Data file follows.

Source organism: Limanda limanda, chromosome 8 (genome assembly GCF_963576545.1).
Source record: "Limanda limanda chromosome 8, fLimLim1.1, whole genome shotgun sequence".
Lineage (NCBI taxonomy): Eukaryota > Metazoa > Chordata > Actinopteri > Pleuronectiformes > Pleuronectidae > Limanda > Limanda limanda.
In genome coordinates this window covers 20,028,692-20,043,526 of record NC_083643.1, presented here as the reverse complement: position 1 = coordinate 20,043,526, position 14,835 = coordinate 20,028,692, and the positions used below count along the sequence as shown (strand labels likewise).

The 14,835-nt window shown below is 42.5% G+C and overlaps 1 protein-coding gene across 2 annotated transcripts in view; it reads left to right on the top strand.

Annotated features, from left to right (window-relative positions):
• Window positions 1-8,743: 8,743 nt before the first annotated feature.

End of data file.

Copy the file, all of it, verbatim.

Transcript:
Source organism: Limanda limanda, chromosome 8 (genome assembly GCF_963576545.1).
Source record: "Limanda limanda chromosome 8, fLimLim1.1, whole genome shotgun sequence".
Lineage (NCBI taxonomy): Eukaryota > Metazoa > Chordata > Actinopteri > Pleuronectiformes > Pleuronectidae > Limanda > Limanda limanda.
In genome coordinates this window covers 20,028,692-20,043,526 of record NC_083643.1, presented here as the reverse complement: position 1 = coordinate 20,043,526, position 14,835 = coordinate 20,028,692, and the positions used below count along the sequence as shown (strand labels likewise).

The 14,835-nt window shown below is 42.5% G+C and overlaps 1 protein-coding gene across 2 annotated transcripts in view; it reads left to right on the top strand.

Annotated features, from left to right (window-relative positions):
• Window positions 1-8,743: 8,743 nt before the first annotated feature.